There are many great ways to travel - ways which offer a wonderful perspective for seeing the world and for exploring landscapes and cultures and everything inbetween. My pick has always been for the non-motorised ways; for the slower, more intimate journeys that occur when the power to move forward must be generated by one's own body. Over the last few years I've developed a love of walking, the slowest and most natural method of all, and most recently I also experimented with travelling by packraft (an inflatable boat that folds down to the size of a two-man tent.) My first ever adventures, however, all took place on bicycles and as I found on a recent trip by bike in Iran, it is still hard to beat the joys of cycling.
When I was 15 I set off to cycle around the UK with a couple of friends. I remember buying my first ever bike less than a week before we left. It took us four days to get out of Northern Ireland (we'd figured on one) and we spent much of that first trip making terrible navigational errors, complaining about how big the (small) hills were and apologising to policemen for accidentally cycling on motorways. It was brilliant! I loved it so much that the next summer I cycled with a friend from Northern Ireland to Germany for the football World Cup. It was another poorly planned escapade with more wrong turns than right, and in the end we only got there because Germany is so big that we couldn't help but run into it eventually. Needless to say, that adventure was also life-enhancingly wonderful. It didn't matter that we got lost, or weren't sure how to fix our bikes, or that we didn't speak any German (or French or Dutch) - all of our shortcomings seemed to add to the fun.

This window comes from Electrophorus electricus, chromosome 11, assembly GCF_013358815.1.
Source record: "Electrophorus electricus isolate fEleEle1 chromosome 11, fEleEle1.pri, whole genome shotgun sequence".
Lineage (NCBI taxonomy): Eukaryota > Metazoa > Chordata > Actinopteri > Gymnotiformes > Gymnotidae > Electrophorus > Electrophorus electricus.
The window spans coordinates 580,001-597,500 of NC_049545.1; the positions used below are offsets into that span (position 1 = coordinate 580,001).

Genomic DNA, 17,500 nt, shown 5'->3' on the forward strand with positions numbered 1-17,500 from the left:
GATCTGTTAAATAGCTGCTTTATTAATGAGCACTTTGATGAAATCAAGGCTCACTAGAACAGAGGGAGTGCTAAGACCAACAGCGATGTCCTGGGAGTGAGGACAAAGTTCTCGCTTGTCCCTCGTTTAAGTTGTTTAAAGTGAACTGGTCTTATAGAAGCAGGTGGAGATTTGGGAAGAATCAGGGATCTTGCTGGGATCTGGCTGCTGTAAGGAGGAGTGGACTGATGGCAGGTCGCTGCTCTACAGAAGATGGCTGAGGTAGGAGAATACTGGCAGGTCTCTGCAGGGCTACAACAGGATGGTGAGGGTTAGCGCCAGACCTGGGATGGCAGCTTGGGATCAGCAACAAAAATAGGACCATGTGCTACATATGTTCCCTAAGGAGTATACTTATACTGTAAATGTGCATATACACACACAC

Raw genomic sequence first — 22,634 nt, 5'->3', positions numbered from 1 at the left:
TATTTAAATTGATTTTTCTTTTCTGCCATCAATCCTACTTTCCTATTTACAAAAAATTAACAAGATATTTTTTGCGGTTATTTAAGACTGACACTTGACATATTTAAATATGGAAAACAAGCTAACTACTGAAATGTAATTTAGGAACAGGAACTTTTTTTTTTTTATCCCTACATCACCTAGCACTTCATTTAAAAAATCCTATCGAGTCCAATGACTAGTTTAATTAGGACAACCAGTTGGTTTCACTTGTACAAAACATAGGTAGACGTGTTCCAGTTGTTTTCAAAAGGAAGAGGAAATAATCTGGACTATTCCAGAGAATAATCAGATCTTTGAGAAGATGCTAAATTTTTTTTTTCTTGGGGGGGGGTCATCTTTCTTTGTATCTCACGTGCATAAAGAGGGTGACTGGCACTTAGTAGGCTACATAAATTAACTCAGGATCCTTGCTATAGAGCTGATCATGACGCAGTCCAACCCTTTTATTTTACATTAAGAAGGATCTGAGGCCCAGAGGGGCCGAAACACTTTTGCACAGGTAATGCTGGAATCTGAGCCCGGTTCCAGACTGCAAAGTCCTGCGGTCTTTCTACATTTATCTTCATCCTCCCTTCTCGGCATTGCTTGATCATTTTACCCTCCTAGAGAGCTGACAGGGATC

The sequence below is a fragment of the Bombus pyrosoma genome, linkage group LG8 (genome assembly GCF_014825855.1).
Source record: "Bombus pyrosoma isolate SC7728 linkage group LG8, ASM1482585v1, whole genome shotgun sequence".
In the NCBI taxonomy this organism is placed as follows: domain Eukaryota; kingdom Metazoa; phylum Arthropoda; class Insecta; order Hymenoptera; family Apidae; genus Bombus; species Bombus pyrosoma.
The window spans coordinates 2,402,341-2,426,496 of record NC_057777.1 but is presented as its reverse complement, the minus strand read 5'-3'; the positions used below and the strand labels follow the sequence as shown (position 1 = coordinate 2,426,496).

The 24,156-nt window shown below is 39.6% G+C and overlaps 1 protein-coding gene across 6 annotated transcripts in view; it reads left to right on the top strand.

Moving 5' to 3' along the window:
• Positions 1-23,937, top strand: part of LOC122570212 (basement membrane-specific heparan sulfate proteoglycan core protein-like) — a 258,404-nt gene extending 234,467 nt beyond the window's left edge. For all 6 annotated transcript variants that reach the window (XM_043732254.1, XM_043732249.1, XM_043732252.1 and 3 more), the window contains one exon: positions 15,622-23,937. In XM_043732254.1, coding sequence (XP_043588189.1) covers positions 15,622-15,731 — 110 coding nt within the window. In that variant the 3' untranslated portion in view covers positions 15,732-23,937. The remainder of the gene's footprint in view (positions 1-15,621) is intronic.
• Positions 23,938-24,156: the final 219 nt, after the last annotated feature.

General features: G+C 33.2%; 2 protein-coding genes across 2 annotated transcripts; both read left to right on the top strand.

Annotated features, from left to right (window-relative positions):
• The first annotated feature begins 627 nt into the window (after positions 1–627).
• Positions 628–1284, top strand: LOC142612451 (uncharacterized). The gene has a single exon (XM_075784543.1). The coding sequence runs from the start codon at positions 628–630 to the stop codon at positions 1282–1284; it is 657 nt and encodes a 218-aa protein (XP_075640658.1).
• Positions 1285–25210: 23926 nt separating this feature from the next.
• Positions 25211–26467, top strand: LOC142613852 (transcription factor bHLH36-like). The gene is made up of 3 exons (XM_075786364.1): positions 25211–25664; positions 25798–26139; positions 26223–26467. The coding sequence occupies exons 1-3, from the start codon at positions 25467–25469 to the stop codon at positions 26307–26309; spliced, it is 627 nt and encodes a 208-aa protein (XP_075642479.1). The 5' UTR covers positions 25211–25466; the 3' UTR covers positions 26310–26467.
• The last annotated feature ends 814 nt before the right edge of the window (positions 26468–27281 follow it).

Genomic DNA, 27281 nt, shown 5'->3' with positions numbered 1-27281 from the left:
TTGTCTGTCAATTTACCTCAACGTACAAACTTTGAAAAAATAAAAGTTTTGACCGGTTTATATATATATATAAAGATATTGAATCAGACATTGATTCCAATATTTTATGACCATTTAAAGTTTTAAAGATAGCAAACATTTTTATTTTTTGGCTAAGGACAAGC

As readers of this site will know, a couple of years ago I walked 3000 miles from Mongolia to Hong Kong with my friend Rob Lilwall. The intention was to see China at ground level; to watch how a country, people and landscape change at human speed. Moving so slowly undoubtedly offers a unique (if occasionally miserable) insight into a place. I have since become quite a fan of exploring on foot (see more thoughts on that here.)
The idea for the journey came from Rob - he and his wife Christine had just moved to Hong Kong, and part of his motivation for exploring China in such a way was to forge a deeper connection with their new home. Rob, clearly, was also just someone drawn to the wilds of the world, to adventures and travel and challenges and everything that lies therein. He had lived for three years on a bicycle, pedalling from Siberia to London, and had spent countless days and nights on dusty roads in foreign lands and in tiny tents tucked away in unknown landscapes. He had an enviable wealth of experience 'out there' in the world, but still wanted more.